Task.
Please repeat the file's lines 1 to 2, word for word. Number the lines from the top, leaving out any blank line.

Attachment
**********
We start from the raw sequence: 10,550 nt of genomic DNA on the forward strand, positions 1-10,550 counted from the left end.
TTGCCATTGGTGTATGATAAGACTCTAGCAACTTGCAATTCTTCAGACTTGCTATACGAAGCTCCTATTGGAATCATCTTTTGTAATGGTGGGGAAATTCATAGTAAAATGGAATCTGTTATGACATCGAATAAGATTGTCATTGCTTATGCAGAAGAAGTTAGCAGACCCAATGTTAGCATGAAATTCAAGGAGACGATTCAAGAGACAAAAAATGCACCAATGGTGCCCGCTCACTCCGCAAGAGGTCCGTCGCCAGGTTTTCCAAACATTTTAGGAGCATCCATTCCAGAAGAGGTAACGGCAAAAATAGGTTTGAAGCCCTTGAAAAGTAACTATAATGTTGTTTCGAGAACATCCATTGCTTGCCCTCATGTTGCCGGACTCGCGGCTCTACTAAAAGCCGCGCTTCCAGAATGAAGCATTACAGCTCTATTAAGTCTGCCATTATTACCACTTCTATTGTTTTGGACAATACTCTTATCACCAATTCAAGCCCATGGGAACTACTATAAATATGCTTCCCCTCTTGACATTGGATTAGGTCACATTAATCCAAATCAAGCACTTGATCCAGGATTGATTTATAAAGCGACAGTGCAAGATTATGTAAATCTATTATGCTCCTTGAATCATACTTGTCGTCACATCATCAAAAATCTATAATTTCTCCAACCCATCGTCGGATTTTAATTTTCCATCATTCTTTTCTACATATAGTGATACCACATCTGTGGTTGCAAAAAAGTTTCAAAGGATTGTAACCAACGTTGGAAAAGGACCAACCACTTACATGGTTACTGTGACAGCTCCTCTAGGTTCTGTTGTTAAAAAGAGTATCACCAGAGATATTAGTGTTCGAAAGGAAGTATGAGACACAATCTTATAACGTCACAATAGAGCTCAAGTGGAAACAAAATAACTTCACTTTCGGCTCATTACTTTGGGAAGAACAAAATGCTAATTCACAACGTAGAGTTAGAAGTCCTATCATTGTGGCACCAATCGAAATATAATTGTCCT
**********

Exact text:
We start from the raw sequence: 10,550 nt of genomic DNA on the forward strand, positions 1-10,550 counted from the left end.
TTGCCATTGGTGTATGATAAGACTCTAGCAACTTGCAATTCTTCAGACTTGCTATACGAAGCTCCTATTGGAATCATCTTTTGTAATGGTGGGGAAATTCATAGTAAAATGGAATCTGTTATGACATCGAATAAGATTGTCATTGCTTATGCAGAAGAAGTTAGCAGACCCAATGTTAGCATGAAATTCAAGGAGACGATTCAAGAGACAAAAAATGCACCAATGGTGCCCGCTCACTCCGCAAGAGGTCCGTCGCCAGGTTTTCCAAACATTTTAGGAGCATCCATTCCAGAAGAGGTAACGGCAAAAATAGGTTTGAAGCCCTTGAAAAGTAACTATAATGTTGTTTCGAGAACATCCATTGCTTGCCCTCATGTTGCCGGACTCGCGGCTCTACTAAAAGCCGCGCTTCCAGAATGAAGCATTACAGCTCTATTAAGTCTGCCATTATTACCACTTCTATTGTTTTGGACAATACTCTTATCACCAATTCAAGCCCATGGGAACTACTATAAATATGCTTCCCCTCTTGACATTGGATTAGGTCACATTAATCCAAATCAAGCACTTGATCCAGGATTGATTTATAAAGCGACAGTGCAAGATTATGTAAATCTATTATGCTCCTTGAATCATACTTGTCGTCACATCATCAAAAATCTATAATTTCTCCAACCCATCGTCGGATTTTAATTTTCCATCATTCTTTTCTACATATAGTGATACCACATCTGTGGTTGCAAAAAAGTTTCAAAGGATTGTAACCAACGTTGGAAAAGGACCAACCACTTACATGGTTACTGTGACAGCTCCTCTAGGTTCTGTTGTTAAAAAGAGTATCACCAGAGATATTAGTGTTCGAAAGGAAGTATGAGACACAATCTTATAACGTCACAATAGAGCTCAAGTGGAAACAAAATAACTTCACTTTCGGCTCATTACTTTGGGAAGAACAAAATGCTAATTCACAACGTAGAGTTAGAAGTCCTATCATTGTGGCACCAATCGAAATATAATTGTCCT